Which Matters Most In How We Age…Genes or Lifestyle?
We’ve all known people who have thought of themselves as having “good genes.” Their relatives may have lived long lives, or maybe had beautiful skin. Does that mean that some of us have “bad genes?” If you find yourself in the second category, this only suggests a potential, not a given, that you could develop the same kind of health issues.
Even if a condition like heart disease or type 2 diabetes runs in your family, it turns out that you can do a lot to break the pattern, because your choices and lifestyle make a huge difference. While it’s true that some genes lead to disease, for most people a healthy lifestyle trumps inherited risk. Your daily habits — such as what you eat, how active you are, and not smoking — strongly affect your health. Those are up to you, no matter what’s in your family’s medical history. Of course, the sooner you take on healthy habits, the better. But research shows that even if you’re already in your 60s or 70s, it’s not too late to start!
There have been a number of theories proposed as to why we age. One is known as the “oxidative stress theory,” which is the idea that free radicals form when cells are exposed to oxygen and damage tissues. Research suggests that a diet rich in the antioxidants found in fruits and vegetables lowers the risk for some types of cancer and slows down cognitive decline associated with aging. Interestingly, exercise seems to make cells more resistant to free radical damage.
Another more recent theory is that aging is a failure of “autophagy.” Autophagy is the process cells use to clean up cellular “junk.” Some people simply have a better clean-up system than others, but diet does appear to be a factor. Diets high in sugar and fat seem to overtax a cell’s clean-up system and accelerate aging.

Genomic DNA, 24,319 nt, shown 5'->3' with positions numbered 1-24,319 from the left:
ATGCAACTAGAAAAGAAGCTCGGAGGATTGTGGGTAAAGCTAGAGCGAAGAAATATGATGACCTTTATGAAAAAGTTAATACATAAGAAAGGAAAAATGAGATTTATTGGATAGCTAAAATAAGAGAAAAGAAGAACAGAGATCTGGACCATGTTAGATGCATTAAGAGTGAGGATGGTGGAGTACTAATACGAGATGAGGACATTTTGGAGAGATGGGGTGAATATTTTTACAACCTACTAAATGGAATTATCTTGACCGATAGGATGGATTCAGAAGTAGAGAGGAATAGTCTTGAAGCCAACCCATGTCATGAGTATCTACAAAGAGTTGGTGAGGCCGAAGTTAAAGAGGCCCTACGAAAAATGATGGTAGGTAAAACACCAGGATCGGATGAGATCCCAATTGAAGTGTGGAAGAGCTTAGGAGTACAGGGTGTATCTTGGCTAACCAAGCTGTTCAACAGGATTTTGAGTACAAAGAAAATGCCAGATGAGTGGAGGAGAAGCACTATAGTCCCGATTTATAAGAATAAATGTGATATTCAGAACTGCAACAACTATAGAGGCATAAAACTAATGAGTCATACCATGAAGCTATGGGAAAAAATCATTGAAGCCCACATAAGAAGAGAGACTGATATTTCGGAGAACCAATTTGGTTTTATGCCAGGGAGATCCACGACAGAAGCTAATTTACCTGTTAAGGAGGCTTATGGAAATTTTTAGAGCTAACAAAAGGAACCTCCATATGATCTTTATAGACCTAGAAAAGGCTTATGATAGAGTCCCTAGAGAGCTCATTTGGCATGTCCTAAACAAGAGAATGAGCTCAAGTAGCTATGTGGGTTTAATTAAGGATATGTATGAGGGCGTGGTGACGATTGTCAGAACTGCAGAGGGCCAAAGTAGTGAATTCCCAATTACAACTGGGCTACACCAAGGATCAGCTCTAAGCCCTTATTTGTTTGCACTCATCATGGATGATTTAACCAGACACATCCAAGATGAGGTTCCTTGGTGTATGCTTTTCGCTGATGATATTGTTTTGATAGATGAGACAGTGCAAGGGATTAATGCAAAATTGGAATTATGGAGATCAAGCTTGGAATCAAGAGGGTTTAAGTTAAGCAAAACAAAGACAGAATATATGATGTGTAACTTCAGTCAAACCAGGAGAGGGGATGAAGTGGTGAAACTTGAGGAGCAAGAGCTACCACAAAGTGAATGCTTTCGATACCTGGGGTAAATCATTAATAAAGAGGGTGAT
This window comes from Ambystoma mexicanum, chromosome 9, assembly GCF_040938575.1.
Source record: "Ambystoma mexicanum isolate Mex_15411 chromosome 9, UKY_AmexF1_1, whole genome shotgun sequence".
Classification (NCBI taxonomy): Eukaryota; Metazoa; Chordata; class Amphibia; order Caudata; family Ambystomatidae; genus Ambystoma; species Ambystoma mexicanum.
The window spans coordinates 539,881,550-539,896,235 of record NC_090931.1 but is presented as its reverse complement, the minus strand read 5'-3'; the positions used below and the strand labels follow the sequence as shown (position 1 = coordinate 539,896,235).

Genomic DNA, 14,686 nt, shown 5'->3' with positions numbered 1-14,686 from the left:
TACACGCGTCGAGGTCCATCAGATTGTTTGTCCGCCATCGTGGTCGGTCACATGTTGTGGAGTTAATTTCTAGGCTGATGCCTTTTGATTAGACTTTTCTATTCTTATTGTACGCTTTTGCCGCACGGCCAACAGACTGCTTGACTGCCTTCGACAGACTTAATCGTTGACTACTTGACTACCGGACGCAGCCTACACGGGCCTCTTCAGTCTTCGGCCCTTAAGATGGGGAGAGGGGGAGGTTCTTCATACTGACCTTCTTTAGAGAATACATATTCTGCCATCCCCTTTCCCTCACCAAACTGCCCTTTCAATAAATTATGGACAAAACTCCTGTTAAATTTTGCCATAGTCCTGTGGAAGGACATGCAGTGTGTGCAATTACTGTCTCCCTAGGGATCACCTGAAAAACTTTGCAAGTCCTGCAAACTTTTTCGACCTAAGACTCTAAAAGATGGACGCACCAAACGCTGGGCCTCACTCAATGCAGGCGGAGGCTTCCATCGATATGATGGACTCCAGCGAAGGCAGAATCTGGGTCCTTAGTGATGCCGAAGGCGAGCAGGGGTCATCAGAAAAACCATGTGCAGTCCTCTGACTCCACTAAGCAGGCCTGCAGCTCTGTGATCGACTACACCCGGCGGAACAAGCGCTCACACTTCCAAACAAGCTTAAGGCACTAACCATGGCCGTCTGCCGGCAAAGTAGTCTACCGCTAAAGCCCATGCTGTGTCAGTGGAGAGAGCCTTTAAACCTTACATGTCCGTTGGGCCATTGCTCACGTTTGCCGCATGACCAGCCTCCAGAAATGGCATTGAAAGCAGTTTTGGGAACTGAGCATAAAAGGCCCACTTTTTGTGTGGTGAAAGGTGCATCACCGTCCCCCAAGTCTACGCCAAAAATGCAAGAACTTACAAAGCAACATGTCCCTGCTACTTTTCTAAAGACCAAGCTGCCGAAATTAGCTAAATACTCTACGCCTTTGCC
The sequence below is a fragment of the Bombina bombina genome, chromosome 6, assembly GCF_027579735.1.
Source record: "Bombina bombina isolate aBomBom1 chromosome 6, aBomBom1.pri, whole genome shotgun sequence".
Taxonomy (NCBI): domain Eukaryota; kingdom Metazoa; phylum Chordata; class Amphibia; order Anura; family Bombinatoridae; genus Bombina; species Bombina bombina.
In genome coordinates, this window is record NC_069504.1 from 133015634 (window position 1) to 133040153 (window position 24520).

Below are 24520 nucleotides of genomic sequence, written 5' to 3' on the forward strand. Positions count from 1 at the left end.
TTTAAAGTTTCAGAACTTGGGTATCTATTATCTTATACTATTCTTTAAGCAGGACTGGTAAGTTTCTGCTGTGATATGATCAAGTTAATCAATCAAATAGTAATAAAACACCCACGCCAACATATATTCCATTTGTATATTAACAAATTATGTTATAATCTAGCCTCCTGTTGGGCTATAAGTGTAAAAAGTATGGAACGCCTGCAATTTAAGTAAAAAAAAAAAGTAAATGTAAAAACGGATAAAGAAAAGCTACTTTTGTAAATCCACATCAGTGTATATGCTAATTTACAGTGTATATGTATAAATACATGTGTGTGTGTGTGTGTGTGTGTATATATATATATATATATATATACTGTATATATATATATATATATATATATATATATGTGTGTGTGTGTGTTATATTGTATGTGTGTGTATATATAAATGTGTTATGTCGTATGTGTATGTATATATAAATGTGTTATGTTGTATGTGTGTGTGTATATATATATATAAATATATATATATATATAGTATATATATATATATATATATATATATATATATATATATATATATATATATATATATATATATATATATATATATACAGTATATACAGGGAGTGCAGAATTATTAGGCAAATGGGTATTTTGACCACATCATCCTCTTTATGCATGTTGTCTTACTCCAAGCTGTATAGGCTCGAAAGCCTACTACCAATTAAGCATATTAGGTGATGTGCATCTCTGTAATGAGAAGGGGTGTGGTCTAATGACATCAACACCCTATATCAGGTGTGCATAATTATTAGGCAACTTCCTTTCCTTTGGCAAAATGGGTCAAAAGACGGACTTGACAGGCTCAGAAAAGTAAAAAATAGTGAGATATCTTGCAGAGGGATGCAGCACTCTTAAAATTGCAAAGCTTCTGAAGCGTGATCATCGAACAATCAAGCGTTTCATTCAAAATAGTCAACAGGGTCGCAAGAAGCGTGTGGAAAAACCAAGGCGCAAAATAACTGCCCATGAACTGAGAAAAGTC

Knowing your family’s health history of the diseases and conditions that your family has experienced may give you information about potential issues with your own health. Your family genes make up your DNA, and information can help you become aware that you may become predispositioned for some health concerns. It doesn’t mean that if you had a parent that had diabetes, for example, that you will definitely get it. Your risk factor will be different depending on other genes that you have and your lifestyle. Regular check ups with your doctor and early detection of diseases increase the odds of a successful outcome of many medical conditions.
While there’s still a lot that we don’t know about aging, certain lifestyle habits like exercise and a diet of whole, unprocessed foods seem to lower the risk of a number of age-related diseases. Lifestyle matters when it comes to your health and how rapidly you age.
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